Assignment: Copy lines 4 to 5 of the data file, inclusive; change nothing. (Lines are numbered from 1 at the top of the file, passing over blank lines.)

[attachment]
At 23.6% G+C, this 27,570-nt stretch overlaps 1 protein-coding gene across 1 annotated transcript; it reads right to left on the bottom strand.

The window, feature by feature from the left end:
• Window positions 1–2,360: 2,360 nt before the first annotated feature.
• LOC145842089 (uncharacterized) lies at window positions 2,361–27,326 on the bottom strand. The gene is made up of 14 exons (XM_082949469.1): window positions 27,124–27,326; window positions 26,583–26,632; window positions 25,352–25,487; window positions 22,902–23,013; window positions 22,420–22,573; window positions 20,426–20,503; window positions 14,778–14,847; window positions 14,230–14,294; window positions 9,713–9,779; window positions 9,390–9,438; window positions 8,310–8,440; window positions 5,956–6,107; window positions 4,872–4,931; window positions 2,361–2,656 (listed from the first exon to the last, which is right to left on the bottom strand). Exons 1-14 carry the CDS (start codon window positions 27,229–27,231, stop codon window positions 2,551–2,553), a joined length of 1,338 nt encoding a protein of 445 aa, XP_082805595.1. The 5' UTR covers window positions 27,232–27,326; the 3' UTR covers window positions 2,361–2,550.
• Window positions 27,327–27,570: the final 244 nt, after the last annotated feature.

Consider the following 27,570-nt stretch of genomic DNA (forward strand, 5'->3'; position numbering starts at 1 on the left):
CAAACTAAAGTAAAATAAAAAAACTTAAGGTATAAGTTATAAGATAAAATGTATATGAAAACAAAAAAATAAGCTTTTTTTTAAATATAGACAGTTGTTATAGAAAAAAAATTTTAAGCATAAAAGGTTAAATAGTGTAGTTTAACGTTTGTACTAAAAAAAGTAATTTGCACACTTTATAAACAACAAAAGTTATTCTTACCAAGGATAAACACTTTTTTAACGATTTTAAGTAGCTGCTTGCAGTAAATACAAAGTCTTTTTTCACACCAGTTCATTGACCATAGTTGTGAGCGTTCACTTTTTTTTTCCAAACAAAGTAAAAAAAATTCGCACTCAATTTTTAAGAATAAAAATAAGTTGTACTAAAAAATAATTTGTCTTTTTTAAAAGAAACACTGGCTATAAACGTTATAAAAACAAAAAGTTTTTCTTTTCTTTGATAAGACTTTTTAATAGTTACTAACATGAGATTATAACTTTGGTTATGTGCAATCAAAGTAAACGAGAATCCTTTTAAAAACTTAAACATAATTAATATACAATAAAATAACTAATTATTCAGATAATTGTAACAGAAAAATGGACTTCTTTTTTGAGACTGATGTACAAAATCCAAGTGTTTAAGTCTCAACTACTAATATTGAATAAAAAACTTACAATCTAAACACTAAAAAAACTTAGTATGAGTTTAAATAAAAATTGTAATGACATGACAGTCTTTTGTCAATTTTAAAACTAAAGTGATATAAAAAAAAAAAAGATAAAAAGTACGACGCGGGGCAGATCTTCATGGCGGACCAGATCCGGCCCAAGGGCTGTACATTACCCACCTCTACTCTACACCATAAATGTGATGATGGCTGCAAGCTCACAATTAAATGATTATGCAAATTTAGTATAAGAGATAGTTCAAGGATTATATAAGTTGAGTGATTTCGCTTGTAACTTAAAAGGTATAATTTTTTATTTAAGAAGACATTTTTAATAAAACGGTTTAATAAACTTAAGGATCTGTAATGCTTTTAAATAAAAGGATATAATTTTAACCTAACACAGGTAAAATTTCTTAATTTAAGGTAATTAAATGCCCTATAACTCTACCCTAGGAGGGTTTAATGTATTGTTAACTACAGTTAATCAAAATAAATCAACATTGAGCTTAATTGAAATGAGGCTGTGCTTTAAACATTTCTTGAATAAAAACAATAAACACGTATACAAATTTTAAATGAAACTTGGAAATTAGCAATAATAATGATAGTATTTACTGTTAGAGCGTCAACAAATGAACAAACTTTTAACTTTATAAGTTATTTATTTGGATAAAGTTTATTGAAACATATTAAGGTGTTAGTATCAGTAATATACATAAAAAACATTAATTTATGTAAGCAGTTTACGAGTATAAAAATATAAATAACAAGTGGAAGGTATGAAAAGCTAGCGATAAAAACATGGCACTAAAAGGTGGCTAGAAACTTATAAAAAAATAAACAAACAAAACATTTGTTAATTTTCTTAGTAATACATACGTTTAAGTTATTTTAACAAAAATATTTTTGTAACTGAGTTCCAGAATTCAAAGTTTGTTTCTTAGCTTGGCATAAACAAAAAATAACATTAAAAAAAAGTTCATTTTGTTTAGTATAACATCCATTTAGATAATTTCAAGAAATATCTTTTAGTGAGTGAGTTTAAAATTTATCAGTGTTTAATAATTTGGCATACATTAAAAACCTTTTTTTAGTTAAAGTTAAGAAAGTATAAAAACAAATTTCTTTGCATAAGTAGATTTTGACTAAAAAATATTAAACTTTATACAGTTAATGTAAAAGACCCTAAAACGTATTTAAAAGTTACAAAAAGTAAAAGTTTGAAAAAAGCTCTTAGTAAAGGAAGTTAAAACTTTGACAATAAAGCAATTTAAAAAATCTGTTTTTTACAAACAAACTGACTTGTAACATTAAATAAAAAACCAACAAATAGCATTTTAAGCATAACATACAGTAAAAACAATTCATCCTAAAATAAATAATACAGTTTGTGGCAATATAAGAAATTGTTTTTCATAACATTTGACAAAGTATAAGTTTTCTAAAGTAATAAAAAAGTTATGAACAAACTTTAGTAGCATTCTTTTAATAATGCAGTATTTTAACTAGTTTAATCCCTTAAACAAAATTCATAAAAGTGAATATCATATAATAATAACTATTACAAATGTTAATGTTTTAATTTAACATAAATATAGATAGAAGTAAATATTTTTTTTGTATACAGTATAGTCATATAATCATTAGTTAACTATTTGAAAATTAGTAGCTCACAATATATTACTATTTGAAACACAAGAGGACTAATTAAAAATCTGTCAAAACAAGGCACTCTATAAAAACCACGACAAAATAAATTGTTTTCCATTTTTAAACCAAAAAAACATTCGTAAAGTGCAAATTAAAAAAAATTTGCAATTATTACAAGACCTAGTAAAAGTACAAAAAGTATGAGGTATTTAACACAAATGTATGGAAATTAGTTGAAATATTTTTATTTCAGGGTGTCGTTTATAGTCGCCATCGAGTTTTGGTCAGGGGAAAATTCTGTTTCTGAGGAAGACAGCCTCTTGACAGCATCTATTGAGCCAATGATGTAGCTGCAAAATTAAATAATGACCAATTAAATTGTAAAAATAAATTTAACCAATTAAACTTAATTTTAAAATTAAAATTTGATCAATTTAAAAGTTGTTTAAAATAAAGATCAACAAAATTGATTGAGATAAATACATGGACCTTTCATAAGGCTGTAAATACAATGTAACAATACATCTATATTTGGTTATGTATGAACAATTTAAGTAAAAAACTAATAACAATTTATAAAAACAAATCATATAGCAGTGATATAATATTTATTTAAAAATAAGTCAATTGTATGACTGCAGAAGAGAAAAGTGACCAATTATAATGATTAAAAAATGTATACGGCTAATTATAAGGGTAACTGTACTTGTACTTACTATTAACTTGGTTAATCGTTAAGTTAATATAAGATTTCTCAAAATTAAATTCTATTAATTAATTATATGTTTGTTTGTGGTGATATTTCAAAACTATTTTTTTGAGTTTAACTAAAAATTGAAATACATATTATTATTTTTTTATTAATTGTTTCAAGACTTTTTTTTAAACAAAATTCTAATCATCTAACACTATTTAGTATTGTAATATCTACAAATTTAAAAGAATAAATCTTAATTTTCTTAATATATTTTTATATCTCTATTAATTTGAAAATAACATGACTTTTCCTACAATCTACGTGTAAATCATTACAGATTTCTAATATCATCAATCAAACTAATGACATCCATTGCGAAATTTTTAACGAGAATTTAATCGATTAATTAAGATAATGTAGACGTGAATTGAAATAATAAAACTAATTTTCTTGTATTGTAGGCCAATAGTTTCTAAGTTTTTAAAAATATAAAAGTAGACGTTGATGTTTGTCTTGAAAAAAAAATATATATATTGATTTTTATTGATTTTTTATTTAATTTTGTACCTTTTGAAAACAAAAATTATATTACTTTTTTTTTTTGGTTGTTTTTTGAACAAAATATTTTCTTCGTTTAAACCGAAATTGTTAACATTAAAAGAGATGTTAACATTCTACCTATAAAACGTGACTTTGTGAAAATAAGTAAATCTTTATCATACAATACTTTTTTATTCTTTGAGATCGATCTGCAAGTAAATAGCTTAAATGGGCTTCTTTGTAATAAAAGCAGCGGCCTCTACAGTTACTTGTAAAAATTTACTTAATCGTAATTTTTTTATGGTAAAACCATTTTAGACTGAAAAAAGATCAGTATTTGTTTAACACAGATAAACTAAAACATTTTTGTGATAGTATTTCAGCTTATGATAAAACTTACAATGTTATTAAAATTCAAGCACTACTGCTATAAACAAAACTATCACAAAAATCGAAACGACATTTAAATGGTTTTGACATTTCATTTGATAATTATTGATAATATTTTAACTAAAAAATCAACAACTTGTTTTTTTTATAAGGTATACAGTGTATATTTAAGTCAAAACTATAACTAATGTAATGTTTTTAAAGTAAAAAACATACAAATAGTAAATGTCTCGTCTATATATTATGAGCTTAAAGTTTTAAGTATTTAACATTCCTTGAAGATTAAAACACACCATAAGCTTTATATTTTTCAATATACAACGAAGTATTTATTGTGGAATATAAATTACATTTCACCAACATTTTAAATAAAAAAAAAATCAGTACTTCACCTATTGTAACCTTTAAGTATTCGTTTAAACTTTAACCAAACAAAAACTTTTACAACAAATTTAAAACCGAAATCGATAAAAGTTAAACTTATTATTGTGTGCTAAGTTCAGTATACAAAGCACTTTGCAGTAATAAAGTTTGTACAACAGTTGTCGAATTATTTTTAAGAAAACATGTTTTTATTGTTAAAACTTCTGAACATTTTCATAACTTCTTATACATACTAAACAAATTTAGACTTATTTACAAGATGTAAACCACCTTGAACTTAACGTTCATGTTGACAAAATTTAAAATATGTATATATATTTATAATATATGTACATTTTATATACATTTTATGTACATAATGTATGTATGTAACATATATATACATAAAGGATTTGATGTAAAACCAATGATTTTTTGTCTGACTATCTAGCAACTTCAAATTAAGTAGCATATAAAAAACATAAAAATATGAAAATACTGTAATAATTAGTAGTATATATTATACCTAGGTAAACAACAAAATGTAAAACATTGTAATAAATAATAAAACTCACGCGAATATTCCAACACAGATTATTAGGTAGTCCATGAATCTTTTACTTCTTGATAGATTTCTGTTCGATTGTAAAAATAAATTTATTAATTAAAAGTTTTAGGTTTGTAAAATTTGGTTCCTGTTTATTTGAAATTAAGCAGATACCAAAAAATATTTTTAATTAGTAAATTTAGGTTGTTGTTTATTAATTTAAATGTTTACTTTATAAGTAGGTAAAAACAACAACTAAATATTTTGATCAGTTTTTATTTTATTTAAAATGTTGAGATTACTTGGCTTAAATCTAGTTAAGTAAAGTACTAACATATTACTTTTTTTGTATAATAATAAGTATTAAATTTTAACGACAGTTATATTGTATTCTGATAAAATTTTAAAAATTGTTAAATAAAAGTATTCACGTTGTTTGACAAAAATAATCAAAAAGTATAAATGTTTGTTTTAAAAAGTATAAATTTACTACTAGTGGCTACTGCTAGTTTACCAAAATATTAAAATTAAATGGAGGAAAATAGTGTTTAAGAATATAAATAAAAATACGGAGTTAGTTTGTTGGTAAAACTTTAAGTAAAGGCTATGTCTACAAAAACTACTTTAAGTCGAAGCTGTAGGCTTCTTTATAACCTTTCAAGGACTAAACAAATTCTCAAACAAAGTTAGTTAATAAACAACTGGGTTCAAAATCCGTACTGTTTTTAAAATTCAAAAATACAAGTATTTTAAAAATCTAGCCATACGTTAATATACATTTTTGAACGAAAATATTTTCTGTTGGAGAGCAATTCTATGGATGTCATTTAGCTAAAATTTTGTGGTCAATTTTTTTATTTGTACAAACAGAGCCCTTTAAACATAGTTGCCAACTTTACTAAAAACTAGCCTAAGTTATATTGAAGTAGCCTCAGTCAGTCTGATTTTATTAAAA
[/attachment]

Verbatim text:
• LOC145842089 (uncharacterized) lies at window positions 2,361–27,326 on the bottom strand. The gene is made up of 14 exons (XM_082949469.1): window positions 27,124–27,326; window positions 26,583–26,632; window positions 25,352–25,487; window positions 22,902–23,013; window positions 22,420–22,573; window positions 20,426–20,503; window positions 14,778–14,847; window positions 14,230–14,294; window positions 9,713–9,779; window positions 9,390–9,438; window positions 8,310–8,440; window positions 5,956–6,107; window positions 4,872–4,931; window positions 2,361–2,656 (listed from the first exon to the last, which is right to left on the bottom strand). Exons 1-14 carry the CDS (start codon window positions 27,229–27,231, stop codon window positions 2,551–2,553), a joined length of 1,338 nt encoding a protein of 445 aa, XP_082805595.1. The 5' UTR covers window positions 27,232–27,326; the 3' UTR covers window positions 2,361–2,550.
• Window positions 27,327–27,570: the final 244 nt, after the last annotated feature.